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Ophthalmologist spends time restoring cars


Michael A. DellaVecchia, MD, PhD, makes eyes function properly at work; at home he restores cars, making old engines hum again.

In our society focused on style, Michael A. DellaVecchia, MD, PhD, FACS, thinks about function. The Philadelphia surgeon makes eyes function properly at work; at home he restores cars, making old engines hum again.

Dr. DellaVecchia is director of the emergency department at Wills Eye Institute in Philadelphia. He teaches and supervises residents in the ED, clinic and surgical suite. Dr. DellaVecchia also maintains a small private practice.

"I was interested in pathology, but missed the patient interaction," said Dr. DellaVecchia, explaining his choice to pursue a career in ophthalmology.

Fixing what's broken

"Growing up, you fixed things that broke," said Dr. DellaVecchia. "You didn't buy new. I was always handy at the house. Then, I studied physics and engineering."

He bought his first car from a fellow student. It was an old Volkswagen purchased for $1. "I kept it alive for a couple years. One day, I hit a pothole on the Schuylkill Expressway and my feet got wet. I knew it was about done."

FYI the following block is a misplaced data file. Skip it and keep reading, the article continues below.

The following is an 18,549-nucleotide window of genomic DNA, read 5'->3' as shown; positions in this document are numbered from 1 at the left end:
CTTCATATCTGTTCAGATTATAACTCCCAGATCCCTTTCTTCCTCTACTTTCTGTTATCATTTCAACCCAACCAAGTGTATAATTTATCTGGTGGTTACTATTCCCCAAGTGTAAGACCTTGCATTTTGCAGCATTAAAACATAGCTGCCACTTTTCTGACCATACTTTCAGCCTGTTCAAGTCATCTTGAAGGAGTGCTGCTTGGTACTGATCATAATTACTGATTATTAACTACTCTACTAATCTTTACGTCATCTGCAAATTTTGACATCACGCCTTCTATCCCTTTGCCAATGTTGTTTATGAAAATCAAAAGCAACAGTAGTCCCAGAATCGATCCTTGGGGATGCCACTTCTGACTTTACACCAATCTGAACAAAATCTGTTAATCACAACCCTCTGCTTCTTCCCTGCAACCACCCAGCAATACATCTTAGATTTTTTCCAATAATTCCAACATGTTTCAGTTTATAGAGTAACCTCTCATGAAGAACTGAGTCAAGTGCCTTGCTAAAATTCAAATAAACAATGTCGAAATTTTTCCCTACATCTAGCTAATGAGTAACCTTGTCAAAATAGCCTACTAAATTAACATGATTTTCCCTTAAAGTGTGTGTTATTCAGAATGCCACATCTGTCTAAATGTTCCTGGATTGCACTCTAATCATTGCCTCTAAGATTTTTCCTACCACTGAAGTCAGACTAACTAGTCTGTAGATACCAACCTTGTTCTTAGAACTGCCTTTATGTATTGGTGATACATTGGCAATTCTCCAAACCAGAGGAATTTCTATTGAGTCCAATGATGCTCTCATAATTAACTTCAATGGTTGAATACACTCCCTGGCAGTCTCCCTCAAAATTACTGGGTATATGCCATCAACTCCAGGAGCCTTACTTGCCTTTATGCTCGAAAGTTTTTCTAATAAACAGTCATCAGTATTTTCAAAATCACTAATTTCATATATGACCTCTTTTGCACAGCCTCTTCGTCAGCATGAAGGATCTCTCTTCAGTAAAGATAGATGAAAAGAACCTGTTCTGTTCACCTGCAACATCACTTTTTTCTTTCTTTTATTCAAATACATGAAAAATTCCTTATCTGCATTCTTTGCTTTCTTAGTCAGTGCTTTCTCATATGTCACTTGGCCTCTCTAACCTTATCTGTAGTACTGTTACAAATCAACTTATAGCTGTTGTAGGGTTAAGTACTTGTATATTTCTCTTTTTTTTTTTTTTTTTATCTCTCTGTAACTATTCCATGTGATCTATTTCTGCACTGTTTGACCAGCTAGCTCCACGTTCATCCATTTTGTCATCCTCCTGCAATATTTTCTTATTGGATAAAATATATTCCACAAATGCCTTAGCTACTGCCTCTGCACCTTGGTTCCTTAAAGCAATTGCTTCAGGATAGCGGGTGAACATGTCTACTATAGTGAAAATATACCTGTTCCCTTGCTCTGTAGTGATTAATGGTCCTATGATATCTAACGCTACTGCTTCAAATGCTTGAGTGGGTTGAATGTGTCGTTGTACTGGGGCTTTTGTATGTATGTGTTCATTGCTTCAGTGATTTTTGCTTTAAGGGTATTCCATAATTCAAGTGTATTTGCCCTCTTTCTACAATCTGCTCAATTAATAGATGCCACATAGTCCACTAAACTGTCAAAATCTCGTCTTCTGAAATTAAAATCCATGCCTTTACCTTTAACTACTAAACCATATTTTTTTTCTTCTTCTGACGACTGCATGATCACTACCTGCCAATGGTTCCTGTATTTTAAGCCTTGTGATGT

He next upgraded to a better used car-a 1962 red Jaguar with about 100,000 miles on it. It was the sports car he had always wanted, but initially he felt badly that he had purchased something that wasn't a necessity. "I started fixing it up," he said. Twenty or so years later, he's still fixing up Jaguars and other cars, rebuilding engines and doing further mechanical work.

Currently, Dr. DellaVecchia has five cars, including several Jaguar XKEs from the 1960s and early 1970s, in various stages of repair in the driveway, garage, basement (some redesign work had to be done here), and in storage.

"I learned from an old master mechanic, an artist, that you have one car to work on and one to drive," explained Dr. DellaVecchia. "You swap out the parts that you're working on."

Dr. DellaVecchia creates automotive parts he needs in his own machine shop. He has two lathes, a drill press, various mechanical tools, and design software.

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